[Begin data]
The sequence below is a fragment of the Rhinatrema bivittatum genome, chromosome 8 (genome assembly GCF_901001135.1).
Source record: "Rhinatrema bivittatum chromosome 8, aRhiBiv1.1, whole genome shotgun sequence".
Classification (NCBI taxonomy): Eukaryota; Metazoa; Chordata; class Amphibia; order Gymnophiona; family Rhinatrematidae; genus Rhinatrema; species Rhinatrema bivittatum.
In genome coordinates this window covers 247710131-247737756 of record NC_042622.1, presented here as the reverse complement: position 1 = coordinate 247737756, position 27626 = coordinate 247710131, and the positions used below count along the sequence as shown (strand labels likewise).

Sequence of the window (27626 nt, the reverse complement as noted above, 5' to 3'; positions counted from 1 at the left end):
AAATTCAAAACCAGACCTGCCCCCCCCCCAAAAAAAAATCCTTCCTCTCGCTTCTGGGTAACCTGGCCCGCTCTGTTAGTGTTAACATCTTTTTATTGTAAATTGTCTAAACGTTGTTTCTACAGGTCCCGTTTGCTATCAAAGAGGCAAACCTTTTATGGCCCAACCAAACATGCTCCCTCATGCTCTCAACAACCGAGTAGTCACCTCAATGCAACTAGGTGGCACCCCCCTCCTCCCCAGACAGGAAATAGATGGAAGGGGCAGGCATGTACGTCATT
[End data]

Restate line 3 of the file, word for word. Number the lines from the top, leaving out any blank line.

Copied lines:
Classification (NCBI taxonomy): Eukaryota; Metazoa; Chordata; class Amphibia; order Gymnophiona; family Rhinatrematidae; genus Rhinatrema; species Rhinatrema bivittatum.